The revolving rake with paddles on its underside are turned to move the material that is introduced at the circumference rather than towards the center like one might think because centrifugal force tends to carry things outward and not inward. (The rake can be raised and show the visitors the special mortise that holds the paddles into the bottom side of the rake.) Some hopper-boy rakes may have separate blades attached to the side of the rake at the center to keep the material form getting into the bearing underneath the vertical post. Another variation some of them have is an adjustable flap along the outside ends of the rake that move the material from the wall of the rake inward where the paddles can begin turning it over and over again towards the center. A good example of this can be found on the hopper-boy at the Colvin Run Mill. The Colvin Run Mill's hopper-boy is a wonderful work of wood craftsmanship and incorporates the basic design ideas of hopper-boys from Oliver Evans' book, but it is an over stylized design of modern woodworking. It has two design flaws that would not be found in traditional or original hopper-boys. One being that the vertical post is too short and the gears are too close to the flour. Second the hopper-boy is located too much under the eaves of the attic roof and needs to be located out in the center of the room where it would be more open to the interaction of the air.

The ground meal is carried up the attic where the hopper-boy would be located by an elevator. The ground meal would be introduced at the outside circumference. It was never shown in any of Oliver Evans drawings or mentioned in his description but people quickly began to place the hopper-boy rake in a low walled tub about 2 feet tall. Another reason perhaps for placing the hopper-boy is a tub is that it can act as a temporarily storage area for ground flour. The gate in the chute that separates the underside of the hopper-boy in the attic and the bolter on the flour below can be closed and the rake raised out of the tub. Then the tub could be allowed to fill with ground flour. Another reason for adding the tub, and most important, it would help reduce the mess of the flour in the attic and keep it all contained in one area. As the rake revolved the the tub it turned over the flour constantly and cooled it in the same manner as the boy who once raked it back and forth. Each time the rake of the hopper-boy revolved it turned it over just like a raking it back and forth.The cool flour goes down a chute just off set of the center where it would find its way to a bolter. The hopper-boy rake revolves relatively slow as compared to other machines or devices found in a mill, generally on average 10 to 15 revolutions per minute. Some mills would have several (two) hopper-boys or one large one.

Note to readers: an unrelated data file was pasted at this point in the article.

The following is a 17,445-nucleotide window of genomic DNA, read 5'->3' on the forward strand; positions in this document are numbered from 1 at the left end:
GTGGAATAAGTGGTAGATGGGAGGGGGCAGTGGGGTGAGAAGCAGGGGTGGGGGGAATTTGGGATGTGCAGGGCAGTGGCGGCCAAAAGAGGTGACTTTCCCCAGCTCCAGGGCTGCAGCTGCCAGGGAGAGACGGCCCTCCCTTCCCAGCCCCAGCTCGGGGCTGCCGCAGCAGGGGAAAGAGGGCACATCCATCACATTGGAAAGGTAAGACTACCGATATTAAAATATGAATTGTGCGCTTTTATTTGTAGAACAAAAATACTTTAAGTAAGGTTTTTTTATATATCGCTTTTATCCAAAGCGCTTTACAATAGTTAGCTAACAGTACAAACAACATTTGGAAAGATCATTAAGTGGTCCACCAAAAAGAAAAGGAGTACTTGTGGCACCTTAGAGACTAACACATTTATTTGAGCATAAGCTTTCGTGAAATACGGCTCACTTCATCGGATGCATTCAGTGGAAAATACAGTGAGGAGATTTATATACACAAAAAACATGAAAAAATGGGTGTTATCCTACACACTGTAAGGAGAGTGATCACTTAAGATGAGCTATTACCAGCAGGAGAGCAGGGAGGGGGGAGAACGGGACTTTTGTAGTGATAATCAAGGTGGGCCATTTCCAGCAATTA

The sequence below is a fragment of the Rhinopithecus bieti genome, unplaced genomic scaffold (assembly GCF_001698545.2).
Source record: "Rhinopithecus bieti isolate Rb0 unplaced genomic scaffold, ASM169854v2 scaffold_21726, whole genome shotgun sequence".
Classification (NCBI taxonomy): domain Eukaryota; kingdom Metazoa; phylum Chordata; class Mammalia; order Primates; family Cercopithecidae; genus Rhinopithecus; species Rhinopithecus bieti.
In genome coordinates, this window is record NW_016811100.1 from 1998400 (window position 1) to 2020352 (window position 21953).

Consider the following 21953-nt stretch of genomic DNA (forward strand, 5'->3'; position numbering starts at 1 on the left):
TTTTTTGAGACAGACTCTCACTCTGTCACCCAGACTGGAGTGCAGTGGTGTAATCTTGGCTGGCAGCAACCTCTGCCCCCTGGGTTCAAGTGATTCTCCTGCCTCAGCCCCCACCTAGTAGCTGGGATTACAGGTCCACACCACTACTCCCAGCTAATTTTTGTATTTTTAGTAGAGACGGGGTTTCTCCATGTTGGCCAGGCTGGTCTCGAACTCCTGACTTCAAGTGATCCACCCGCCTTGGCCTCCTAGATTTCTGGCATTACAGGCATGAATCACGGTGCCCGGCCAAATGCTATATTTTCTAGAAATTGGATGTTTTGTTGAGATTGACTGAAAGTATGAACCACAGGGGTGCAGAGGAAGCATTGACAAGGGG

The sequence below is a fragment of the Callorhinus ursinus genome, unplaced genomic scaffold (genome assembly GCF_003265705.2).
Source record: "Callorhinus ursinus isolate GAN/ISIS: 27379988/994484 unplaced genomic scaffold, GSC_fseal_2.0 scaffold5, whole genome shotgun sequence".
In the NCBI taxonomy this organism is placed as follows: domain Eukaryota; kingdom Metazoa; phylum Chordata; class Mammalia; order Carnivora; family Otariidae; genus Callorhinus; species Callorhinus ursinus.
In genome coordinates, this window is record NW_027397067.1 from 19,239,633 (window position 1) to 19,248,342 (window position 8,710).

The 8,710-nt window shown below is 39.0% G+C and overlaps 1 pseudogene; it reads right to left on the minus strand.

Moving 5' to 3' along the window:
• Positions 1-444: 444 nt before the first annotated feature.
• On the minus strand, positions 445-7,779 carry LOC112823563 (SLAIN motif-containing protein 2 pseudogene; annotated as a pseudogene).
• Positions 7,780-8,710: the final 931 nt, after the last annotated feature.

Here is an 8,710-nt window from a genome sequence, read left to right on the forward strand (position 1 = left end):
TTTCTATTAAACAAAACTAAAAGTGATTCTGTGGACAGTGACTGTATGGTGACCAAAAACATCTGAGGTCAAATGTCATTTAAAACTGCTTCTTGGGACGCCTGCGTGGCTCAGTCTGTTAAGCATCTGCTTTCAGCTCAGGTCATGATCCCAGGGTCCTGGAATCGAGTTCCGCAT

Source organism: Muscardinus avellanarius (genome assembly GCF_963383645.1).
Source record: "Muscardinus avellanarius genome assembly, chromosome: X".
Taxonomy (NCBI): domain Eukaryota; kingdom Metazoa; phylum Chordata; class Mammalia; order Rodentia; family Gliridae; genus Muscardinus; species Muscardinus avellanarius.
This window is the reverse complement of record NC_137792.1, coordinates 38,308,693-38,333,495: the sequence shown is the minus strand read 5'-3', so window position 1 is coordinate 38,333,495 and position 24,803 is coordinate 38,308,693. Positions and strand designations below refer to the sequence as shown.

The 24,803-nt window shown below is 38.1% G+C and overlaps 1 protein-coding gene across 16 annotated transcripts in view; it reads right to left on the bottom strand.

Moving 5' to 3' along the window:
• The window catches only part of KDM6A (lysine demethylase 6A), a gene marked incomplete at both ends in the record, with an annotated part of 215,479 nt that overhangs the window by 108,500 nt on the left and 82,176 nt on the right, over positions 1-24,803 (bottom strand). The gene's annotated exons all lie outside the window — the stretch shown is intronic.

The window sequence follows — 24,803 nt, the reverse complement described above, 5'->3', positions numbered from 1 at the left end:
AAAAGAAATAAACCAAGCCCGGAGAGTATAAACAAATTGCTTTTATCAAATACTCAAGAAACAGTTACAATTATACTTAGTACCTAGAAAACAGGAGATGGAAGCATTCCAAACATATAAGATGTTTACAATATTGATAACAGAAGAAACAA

The following several paragraphs (pages 25-26) is by someone who came into the milling business after the 1880's, and worked in several millstone mills. His description of the hopper-boy device is correct but how he says it operated does not go along with how it was operated in the automated milling system of Oliver Evans, and how it is discussed in "The Young Mill-Wright and Miller's Guide." He was an author (Professor Benjamin W. Dedrick) of numerous articles in mill journal publications, a classical milling text book ("Practical Milling," National Miller, Chicago, Illinois, 1924), and he was the head of a milling science department at a major American University (Penn State University, State College, Pennsylvania). I know he worked in several water powered mills before becoming head of a milling department, that would not have hopper-boys as part of their flour making machinery at that point in time. He was a mill consultant on the 1939 Fitz Water Wheel Companies restoration of the Lee Mill (circa 1740's) at Stratford Hall, Virginia. I have had or have known of this book for 30 years, and his chapter on millstones, how they operate and how they are dressed is standard reference in the restoration of old mills. I am a bit amazed then in reading the following section and how he totally misunderstood how the hopper-boy was used. He has described the operation of the hopper-boy as if it were used in the milling system that was in common usage before Oliver Evans changed the way mills operated. "The Hopper-Boy or Cooler- This device was usually enclosed in a circular or octagonal room, in order to prevent the dust from spreading over the mill and thus causing a loss. In the plan of the Oliver Evans mill the hopper-boy is open and shown where the spout is led from the elevator that discharges the chop (a term for the ground material before it has been sifted) from the stones at the end of the rake.